Even so, there is a kind of poetic justice to conclude that the right may yet be half-right after all. For there remain still activists and subversives to be found in many classrooms – located among the young people sitting at their desks – also known as students.

There be unionists

In a recent Eric Pearson study grant report The #ClimateStrike movement and the future of unionism, I had the opportunity to research the key experiences and learnings of student activists in the #Climatestrike movement, their notions of collective action, participation, and organisation to achieve their goals. I also looked at the strategies through which the union movement, in general, and education unions, in particular, might remain visible, viable and prominent in the cause of climate justice for a stable and viable future for working people and the cause of public education (Goldstein, 2021, pp.10-11).

My research on this topic found that among young people engaged in climate activism there is a convergence of experiences with earlier protest movements – a commitment to collectivism over individualism, and a capacity for intergenerational partnership, within an emerging mass movement largely comprised of, and led by, women (ibid. pp.42-45).

In 2018, global media attention was drawn to Greta Thunberg, the 15-year-old Swedish student activist protesting on the steps of her country’s parliament house with her Skolstrejk för klimatet sign when she was supposed to be in school. It is worth noting, however, that the student-led climate activist movement began to form as early as 2006, in our very own country, with the Australian Youth Climate Coalition developing school-based action templates among and between student activists ( This cue was in turn picked up in the USA by the Rethinking Schools student movement who launched their own climate activist school-based organising kit in Portland, Oregon in 2016 (Goldstein, 2021, pp.17,39).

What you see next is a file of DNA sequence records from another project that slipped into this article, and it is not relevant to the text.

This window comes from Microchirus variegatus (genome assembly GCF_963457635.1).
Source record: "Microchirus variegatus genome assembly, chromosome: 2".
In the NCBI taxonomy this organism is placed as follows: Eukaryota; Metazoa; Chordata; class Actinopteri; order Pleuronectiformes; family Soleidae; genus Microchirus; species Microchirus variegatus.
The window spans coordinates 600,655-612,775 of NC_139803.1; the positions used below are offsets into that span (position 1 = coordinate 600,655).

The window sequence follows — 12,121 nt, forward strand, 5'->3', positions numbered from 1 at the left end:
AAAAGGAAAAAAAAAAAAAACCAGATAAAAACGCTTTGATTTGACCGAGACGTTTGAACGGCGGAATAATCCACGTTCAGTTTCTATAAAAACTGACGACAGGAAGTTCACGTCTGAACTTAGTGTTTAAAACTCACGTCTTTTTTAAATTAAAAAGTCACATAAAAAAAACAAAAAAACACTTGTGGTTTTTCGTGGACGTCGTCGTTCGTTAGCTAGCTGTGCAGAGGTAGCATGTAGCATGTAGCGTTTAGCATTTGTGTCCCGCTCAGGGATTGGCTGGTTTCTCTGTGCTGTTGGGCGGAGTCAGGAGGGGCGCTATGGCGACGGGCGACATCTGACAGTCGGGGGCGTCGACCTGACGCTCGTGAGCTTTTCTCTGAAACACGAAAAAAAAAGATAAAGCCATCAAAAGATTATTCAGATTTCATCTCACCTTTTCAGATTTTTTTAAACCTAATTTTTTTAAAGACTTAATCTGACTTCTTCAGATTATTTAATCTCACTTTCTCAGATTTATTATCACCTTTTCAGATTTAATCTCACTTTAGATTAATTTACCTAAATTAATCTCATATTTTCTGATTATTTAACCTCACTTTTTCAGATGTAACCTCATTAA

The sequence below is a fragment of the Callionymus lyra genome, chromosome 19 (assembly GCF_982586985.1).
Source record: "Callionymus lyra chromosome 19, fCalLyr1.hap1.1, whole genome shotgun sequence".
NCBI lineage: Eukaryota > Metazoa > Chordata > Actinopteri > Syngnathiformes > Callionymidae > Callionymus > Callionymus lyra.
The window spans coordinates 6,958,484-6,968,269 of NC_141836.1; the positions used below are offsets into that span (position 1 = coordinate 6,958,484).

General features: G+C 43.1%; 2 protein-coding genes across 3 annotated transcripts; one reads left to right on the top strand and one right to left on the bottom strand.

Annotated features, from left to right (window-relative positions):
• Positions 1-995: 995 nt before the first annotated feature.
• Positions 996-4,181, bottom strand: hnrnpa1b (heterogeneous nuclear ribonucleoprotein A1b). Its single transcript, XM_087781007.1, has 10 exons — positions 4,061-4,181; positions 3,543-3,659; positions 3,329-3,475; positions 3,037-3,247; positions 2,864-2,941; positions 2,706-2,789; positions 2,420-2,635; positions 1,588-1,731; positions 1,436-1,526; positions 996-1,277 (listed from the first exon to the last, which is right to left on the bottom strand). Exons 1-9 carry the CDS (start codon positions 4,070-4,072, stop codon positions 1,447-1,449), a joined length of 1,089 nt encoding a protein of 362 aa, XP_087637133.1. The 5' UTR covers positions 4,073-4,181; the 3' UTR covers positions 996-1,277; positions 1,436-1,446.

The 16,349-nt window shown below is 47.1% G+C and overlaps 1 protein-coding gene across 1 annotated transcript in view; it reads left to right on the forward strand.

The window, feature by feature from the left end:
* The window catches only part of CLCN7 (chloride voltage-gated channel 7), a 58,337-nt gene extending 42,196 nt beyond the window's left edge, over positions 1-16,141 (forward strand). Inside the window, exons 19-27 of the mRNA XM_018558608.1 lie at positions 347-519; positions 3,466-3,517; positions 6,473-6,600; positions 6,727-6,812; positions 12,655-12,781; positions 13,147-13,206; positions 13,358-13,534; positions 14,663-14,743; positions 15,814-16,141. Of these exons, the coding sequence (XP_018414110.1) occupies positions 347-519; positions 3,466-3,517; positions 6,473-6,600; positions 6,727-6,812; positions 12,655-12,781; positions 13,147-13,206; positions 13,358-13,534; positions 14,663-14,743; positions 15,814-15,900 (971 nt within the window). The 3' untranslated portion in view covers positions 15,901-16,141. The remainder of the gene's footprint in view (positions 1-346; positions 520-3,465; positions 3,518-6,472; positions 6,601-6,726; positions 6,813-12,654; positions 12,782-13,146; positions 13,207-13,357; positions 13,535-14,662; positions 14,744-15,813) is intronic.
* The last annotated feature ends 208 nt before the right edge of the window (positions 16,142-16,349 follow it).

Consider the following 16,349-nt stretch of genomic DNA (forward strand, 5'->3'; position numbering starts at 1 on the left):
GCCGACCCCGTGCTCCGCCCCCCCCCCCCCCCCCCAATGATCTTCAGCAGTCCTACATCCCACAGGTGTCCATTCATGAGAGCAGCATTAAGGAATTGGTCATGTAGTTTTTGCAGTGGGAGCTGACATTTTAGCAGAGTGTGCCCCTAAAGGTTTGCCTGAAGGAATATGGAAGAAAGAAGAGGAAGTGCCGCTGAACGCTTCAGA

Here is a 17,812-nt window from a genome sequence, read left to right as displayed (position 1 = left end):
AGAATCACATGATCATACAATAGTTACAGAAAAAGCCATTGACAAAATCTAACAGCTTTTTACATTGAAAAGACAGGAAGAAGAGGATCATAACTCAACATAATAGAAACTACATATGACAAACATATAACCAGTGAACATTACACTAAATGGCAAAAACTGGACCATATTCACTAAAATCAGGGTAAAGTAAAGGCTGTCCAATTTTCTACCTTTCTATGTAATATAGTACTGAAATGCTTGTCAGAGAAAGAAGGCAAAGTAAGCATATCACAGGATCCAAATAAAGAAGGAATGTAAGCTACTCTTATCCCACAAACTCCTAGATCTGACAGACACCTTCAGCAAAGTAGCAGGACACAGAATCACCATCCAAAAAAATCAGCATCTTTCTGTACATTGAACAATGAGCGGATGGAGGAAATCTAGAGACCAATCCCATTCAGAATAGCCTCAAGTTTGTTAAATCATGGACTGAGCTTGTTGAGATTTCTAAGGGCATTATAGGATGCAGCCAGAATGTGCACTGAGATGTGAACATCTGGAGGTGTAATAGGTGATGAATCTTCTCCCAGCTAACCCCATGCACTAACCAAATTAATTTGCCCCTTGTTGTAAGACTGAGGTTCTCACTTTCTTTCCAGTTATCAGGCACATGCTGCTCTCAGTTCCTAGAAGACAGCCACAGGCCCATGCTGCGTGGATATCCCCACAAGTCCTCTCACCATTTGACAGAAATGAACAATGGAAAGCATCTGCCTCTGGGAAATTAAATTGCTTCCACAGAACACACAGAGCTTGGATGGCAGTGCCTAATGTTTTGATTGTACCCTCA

Focussing as it did on the implications of the emerging #Climatestrike events for the broader union movement, the report posed the question “whether our movement has a future without #ClimateStrike activists choosing to join our ranks as they begin their working lives over the years to come”. The report concluded that “[w]hen young people can experience the union movement as being tangibly linked to their future wellbeing and pursuit of a safe, stable global climate, they have a vector through which they can perceive purpose and relevance to joining and becoming active members of their union…” (Goldstein., 2021, pp.20,52).

Where be teachers?

But the #ClimateStrike report also offers a professional challenge to classroom practitioners and non-school based teachers 0alike: how should we properly and ethically undertake our professional duties in the context of a student population whose literal future survivability is at stake?  For the world heads for global average temperatures in their lifetime most likely to exceed the 1.5°C above pre-industrial averages, and well into a perilous global range of 2°C+ by 2100 according to accepted international climate projections (IPCC, 2022).

My suggestion is that teachers as always should return to our curriculum and syllabus documents for guidance on how best to proceed. In doing so, we should remain mindful that curriculum is an ever-contested space that itself is subject to attempts at political interference which it is our collective professional duty to guard against.